Cataract Surgery :-
A cataract is the normal clouding of the natural lens of the eye. This is a normal part of the aging process. Uncommonly it is also seen in young age in certain people (diabetics) and in certain situations (trauma or congenital cataracts). The normal function of the natural lens is to focus the image of what we are looking at precisely on the retina. With clouding not only the clarity but color, contrast sensitivity and the lens’ natural flexibility decrease. The end result, in extreme cases, is blindness. But this is easily corrected by cataract surgery when the opaque lens is removed by a method called phacoemulcification and replaced by an Intra Ocular Lens (IOL).
With the advancements in technology, the variety of IOLs available are vast with ones available for almost every eye variation. Most cataract surgeries can now be performed under topical anaesthesia, that is, without any injections and bandage, by the use of local anesthetic eye drops. In most cases, before the patient even knows it, the cataract surgery is done and they walk out of the operation theatre seeing with new clarity and brightness.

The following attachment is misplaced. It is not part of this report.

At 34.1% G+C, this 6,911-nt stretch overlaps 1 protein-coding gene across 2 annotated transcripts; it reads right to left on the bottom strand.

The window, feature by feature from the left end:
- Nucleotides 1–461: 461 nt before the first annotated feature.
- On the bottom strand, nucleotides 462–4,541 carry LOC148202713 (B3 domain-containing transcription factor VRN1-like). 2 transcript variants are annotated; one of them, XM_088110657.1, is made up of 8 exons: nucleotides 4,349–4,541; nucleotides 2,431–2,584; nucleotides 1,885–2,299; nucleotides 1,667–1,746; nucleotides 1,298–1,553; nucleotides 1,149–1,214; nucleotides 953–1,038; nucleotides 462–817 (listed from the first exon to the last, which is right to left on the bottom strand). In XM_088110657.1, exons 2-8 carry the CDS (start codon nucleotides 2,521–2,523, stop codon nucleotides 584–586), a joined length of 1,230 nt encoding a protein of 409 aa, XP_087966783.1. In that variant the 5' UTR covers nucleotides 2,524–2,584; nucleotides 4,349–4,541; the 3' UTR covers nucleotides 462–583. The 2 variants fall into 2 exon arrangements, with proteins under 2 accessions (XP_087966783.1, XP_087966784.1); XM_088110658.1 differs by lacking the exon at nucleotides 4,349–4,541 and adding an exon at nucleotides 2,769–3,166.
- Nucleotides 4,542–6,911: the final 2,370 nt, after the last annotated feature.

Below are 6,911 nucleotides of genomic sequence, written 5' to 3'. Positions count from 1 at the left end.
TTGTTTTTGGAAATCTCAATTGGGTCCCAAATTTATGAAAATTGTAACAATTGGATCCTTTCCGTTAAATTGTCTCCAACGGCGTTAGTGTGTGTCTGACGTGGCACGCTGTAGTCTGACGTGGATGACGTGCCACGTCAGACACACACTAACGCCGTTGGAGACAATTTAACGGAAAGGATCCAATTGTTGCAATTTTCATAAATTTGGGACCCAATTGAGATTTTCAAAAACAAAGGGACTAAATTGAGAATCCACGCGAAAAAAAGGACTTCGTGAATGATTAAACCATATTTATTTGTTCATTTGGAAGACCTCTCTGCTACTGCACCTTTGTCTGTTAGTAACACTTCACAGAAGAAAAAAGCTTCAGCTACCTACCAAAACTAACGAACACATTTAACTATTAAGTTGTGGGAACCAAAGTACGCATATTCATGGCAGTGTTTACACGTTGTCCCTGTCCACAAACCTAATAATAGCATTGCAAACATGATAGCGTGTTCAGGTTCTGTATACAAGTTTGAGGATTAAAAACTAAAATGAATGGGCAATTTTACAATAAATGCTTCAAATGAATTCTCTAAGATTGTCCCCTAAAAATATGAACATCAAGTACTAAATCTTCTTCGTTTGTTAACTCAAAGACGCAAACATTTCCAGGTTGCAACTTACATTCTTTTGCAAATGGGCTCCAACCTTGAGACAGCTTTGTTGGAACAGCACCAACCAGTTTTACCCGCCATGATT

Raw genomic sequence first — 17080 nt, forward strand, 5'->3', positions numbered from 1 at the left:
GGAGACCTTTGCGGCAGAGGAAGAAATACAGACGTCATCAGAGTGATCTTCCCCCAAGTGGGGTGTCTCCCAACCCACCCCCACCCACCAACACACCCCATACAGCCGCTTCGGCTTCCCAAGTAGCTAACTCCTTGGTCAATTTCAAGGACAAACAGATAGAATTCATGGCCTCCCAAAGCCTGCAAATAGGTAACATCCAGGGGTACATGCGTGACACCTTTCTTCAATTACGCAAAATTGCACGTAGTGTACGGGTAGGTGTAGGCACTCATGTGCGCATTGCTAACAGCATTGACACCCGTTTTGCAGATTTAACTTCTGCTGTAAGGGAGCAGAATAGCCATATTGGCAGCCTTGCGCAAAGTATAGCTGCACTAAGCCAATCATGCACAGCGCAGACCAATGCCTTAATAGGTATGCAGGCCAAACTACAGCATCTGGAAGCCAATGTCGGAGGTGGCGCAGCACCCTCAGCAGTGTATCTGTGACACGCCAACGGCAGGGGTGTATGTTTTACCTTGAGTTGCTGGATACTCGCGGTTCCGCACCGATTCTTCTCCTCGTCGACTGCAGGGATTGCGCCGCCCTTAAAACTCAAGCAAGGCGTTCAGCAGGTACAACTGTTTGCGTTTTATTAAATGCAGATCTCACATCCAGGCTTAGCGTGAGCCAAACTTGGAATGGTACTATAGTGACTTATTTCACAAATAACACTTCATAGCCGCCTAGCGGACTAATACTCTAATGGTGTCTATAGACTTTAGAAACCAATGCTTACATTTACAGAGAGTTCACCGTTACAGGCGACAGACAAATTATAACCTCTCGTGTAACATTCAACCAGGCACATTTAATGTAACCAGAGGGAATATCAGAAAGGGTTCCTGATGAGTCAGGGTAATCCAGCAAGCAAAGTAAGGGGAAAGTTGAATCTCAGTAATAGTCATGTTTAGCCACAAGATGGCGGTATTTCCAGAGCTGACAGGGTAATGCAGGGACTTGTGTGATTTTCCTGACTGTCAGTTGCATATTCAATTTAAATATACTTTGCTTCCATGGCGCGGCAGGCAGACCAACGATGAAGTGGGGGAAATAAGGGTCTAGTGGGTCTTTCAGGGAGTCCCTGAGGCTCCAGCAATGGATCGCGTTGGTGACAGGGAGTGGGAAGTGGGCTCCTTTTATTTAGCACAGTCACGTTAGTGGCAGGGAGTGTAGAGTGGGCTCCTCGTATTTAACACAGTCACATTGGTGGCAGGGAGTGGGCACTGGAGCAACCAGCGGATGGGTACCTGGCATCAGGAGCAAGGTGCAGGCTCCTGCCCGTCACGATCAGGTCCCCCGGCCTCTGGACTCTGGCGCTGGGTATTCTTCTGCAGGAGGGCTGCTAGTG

Types of Cataract
Apart from age related cataracts, which begin forming when you are in your 40s or 50s and mature by the time you are in your 60s, other types of cataracts are:
- Congenital cataract: These are seen in new-born or in early childhood, usually in both the eyes. They are often very small in size and do not affect vision. If they start affecting vision, they need to be removed.
- Secondary cataract: These can form secondary to eye surgeries such as surgery for glaucoma. Cataracts can also form due to other health problems such as diabetes or if you have been using steroids for some time.
- Traumatic cataract: Some people develop a cataract after an eye injury, sometimes after several years of injury.
- Radiation cataract: This cataract develops in people exposed to some types of radiation.